Entrepreneurship Has Been The Missing Link In An Arts Education

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By: Christos Makridis

Despite the broad support and appeal of the arts and culture sectors, working artists still face a major paradox: their lives are defined by financial fragility and obtaining additional education often hurts, rather than helps, their labor market prospects, according to my research in the Journal of Cultural Economics. However, there’s a silver lining: artists who also undertake some business courses during their bachelor’s degree fare better than their counterparts, according to my recently-published research in Artivate with Jonathan Kuuskoski, chair of the Department of Entrepreneurship and Leadership and director of the EXCEL Lab at the University of Michigan.

Historically, the arts have been celebrated for their intrinsic value—inspiring creativity, fostering cultural expression, and contributing to societal well-being. However, the economic realities facing artists and the arts sector have prompted a reevaluation of how arts education is structured, particularly concerning the integration of entrepreneurship.

The emergence of arts entrepreneurship programs in the last two decades is a response to this gap, driven by the increasing economic precarity among artists and a growing institutional awareness of alumni outcomes. “Tailoring programs is key because there is no one-size-fits-all approach to teaching entrepreneurial skills to artists. For many programs, though, it is impractical to offer multiple types of resources all at once. So, we should walk the walk, and take an entrepreneurial approach. Program leadership should start with assessing their ecosystem—the culture, the community members, the conditions and external forces in play—to determine what the first move should be,” said Kuuskoski.

The recently-published paper in Artivate finds that fine arts graduates earn 8.7% less than their counterparts even after controlling for a wide array of potentially confounding factors (e.g., age and race), but holding a business degree reduces the earnings penalty by a half. Even though a mere fraction of arts graduates receive formal entrepreneurship training, those who do exhibit markedly improved labor market outcomes. This finding underscores the critical role of entrepreneurship education in empowering artists to navigate the complexities of the market, leverage opportunities, and sustain their careers.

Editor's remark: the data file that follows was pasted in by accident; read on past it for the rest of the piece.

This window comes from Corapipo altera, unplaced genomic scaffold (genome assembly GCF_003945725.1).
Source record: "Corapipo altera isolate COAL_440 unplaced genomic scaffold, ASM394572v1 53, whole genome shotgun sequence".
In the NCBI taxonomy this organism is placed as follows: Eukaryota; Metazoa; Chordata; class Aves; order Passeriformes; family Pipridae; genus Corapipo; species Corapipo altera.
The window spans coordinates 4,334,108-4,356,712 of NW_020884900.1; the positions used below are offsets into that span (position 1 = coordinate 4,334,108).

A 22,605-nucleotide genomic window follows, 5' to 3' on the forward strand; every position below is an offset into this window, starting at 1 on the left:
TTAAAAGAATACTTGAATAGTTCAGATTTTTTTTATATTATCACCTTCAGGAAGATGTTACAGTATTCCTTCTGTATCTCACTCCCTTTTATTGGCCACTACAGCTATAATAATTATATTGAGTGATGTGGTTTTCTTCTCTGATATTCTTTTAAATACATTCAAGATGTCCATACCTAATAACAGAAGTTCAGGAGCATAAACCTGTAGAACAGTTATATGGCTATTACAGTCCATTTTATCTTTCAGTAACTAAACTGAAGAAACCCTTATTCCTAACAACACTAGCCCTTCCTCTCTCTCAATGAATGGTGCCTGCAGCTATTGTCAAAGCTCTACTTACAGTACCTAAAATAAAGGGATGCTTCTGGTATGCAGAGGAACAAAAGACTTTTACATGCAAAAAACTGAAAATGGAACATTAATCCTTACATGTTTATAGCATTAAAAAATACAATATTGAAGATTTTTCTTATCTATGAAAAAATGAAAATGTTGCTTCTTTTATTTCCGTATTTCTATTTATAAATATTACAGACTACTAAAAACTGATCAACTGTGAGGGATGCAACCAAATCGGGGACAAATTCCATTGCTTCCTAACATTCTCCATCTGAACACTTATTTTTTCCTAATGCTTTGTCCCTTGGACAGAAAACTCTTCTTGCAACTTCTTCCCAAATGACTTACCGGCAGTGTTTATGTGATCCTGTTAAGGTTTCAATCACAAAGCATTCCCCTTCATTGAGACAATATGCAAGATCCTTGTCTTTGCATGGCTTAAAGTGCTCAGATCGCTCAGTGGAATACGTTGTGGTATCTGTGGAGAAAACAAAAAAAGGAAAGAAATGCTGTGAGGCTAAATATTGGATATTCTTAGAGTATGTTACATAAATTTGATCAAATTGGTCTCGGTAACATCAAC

Part of the reason programs are slow to adopt training in entrepreneurship is because the set of curriculum is already full and removing coursework is a lengthy and controversial process. “The biggest barrier may not be cultural… There isn’t much space in most degree programs to add more coursework. Competing with, or aiming to minimize, student access to offerings in the liberal arts, sciences, or other areas of interest is not a good strategy. And we shouldn’t try to chip away at core curriculum requirements,” Kuuskoski continued. The question for pedagogues is how to modernize curricula so it is relevant and impactful for the labor market that new graduates find themselves in.

The implications of this study extend beyond individual artists to the broader arts sector and educational institutions. For the arts sector to thrive, a paradigm shift is necessary—one that recognizes and integrates the principles of entrepreneurship within arts education. By doing so, we can equip artists with the tools and mindset required to innovate, create sustainable ventures, and contribute more significantly to the economy and society.

Educational institutions, particularly those offering arts programs, have the potential to shape so many students’ lives for the better. The integration of business training within arts curricula is not merely an added value but a fundamental component that can shape the future of arts education and the sector at large. “Having embarked upon the textbook approach to becoming an opera singer, life circumstances interfered after I was diagnosed with cancer. After recovering, I no longer had a program to attend, so I just moved to Berlin and immersed myself in the cultural scene… it nearly a year in that I was discovered in someone’s living room and my career took off,” said Soula Parassidis, co-founder and CEO of Living Opera and a leading dramatic soprano. “If anything, my experience confirms that the traditional route is not always required and sometimes the best way to learn is just to do,” she continued.

The arts and cultural sectors have been facing headwinds for years, but these were exacerbated during the pandemic. My new research with Jonathan Kuuskoski underscores the need to reimagine arts education in the 21st century and embed principles of entrepreneurship and leadership into the curriculum.

By embracing arts entrepreneurship, we can narrow the gap between artistic passion and economic sustainability, ensuring that artists not only survive but thrive in today’s dynamic landscape. Let us commit to empowering the next generation of artists with the knowledge, skills, and entrepreneurial spirit to chart their own paths to success.

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